Learning Valuable Fire Safety Lessons Through Losses

There are lessons to be learned from other's tragedies. This is true regarding a fire that occurred in the Monarch Fire Protection District Monday.

On Monday, March 19, 2012, The fire was called in as a house fire with persons trapped, and went to 2 alarms. Upon arrival, we encountered heavy smoke and fire and two of the occupants in the front yard – one with significant injuries. The cause has not yet been determined. There are lessons to be learned from this fire.

1. Make sure you have WORKING smoke alarms in your home. This point cannot be stressed enough. You hear this all the time, and still, an inordinate number of homes do not have working smoke alarms. The Fernway fire resulted in one of the occupants receiving significant burns and life-threatening smoke inhalation injuries. He was admitted to a local hospital, and is still in critical condition. There were smoke alarms in the house, but according to the homeowner they were not working because the batteries had never been changed. Had the smoke alarms sounded in this home, the occupants likely would have been alerted much sooner, and probably not suffered injuries this severe, if any at all.

2. Crawl low in smoke. A second occupant escaped without any significant injuries, and in fact, went back to rescue the severely injured victim. Why did one make it out virtually unscathed and the other in critical condition? The difference, we believe, is in how they traveled in their attempt to escape. The second occupant told us that, when he encountered the smoke and heat, he dropped to the floor and crawled to get out. We believe the burn victim tried to escape while walking or running upright. He collapsed at the door he was trying to get out. Crawling low in smoke not only keeps you under the thickest smoke, but also the extreme heat of the fire. In most fires there is a definite line, or level, of heat. Under the line, the heat may be survivable; and above the line it may be too hot to survive. This line descends, with the progression of the fire, from the ceiling toward the floor. If you stay below this line, your chances of survival are much better.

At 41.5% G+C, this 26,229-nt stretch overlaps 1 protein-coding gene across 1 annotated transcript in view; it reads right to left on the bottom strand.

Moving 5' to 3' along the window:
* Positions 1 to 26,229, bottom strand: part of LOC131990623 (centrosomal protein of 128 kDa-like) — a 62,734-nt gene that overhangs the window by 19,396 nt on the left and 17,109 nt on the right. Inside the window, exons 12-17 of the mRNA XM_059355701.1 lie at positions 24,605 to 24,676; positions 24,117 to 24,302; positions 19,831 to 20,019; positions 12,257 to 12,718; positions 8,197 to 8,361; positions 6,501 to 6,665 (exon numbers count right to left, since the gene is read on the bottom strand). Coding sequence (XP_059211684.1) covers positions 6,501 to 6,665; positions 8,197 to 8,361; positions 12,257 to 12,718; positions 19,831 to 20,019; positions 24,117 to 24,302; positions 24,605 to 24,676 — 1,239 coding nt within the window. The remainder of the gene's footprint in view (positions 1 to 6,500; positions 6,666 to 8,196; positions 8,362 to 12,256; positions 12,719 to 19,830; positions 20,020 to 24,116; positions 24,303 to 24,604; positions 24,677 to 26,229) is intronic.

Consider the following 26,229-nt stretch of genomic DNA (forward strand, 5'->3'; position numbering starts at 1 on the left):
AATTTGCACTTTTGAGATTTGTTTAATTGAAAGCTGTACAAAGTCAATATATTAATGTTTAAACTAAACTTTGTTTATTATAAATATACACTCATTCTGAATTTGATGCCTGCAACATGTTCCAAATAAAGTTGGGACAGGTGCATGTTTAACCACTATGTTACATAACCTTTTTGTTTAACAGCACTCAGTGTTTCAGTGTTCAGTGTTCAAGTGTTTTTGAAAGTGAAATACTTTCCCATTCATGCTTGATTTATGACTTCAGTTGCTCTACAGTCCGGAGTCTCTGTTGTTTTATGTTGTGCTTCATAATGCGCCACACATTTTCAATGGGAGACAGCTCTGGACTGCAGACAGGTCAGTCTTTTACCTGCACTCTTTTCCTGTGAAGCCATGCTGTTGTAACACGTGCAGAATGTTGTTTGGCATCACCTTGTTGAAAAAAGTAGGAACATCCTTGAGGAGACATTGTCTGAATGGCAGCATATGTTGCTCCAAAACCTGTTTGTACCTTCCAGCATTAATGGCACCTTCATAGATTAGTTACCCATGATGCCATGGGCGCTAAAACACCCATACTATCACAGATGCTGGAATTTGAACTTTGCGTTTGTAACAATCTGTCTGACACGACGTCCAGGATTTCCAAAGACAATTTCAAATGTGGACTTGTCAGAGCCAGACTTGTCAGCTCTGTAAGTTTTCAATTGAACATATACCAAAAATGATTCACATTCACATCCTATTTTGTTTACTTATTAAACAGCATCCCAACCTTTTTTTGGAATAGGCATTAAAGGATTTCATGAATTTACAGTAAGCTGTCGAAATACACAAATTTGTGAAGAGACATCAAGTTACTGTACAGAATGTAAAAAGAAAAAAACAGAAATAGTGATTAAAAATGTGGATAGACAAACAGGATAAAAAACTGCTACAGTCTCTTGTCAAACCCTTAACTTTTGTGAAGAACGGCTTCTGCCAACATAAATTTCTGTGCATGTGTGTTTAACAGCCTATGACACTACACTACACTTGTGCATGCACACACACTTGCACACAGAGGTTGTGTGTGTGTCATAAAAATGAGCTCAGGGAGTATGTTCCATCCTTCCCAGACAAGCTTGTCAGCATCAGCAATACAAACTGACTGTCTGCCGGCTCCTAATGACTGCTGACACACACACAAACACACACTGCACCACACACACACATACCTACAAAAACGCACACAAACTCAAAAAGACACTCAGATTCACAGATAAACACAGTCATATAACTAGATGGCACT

3. Make and practice a home fire escape plan – and go over it with everyone staying at your home. In the Fernway fire, the burn victim traveled past the room on fire in his attempt to get out, while the second occupant did not. Had the burn victim realized he could have escaped through the bedroom window he might have suffered only minor injuries, if any at all. This point is made without knowing how much smoke he may have breathed in before he awoke – he may have been disoriented due to the amount of poisonous gases in the smoke. And this goes back to the first point.

Also, it should be pointed out that if the home had been equipped with a residential fire sprinkler system, the entire scenario would most likely have been very different. There not only would have been no injuries, but in all likelihood the home would probably still be fit for occupancy. As it is, the home will need substantial repairs and will not be habitable for, at least, many months.

Roger Herin is Fire Marshal for the Monarch Fire Protection District, which is based in Chesterfield and also serves parts of Creve Coeur, Ballwin, Wildwood, Maryland Heights and parts of unincorporated St. Louis County

This post is contributed by a community member. The views expressed in this blog are those of the author and do not necessarily reflect those of Patch Media Corporation. Everyone is welcome to submit a post to Patch. If you'd like to post a blog, go here to get started.


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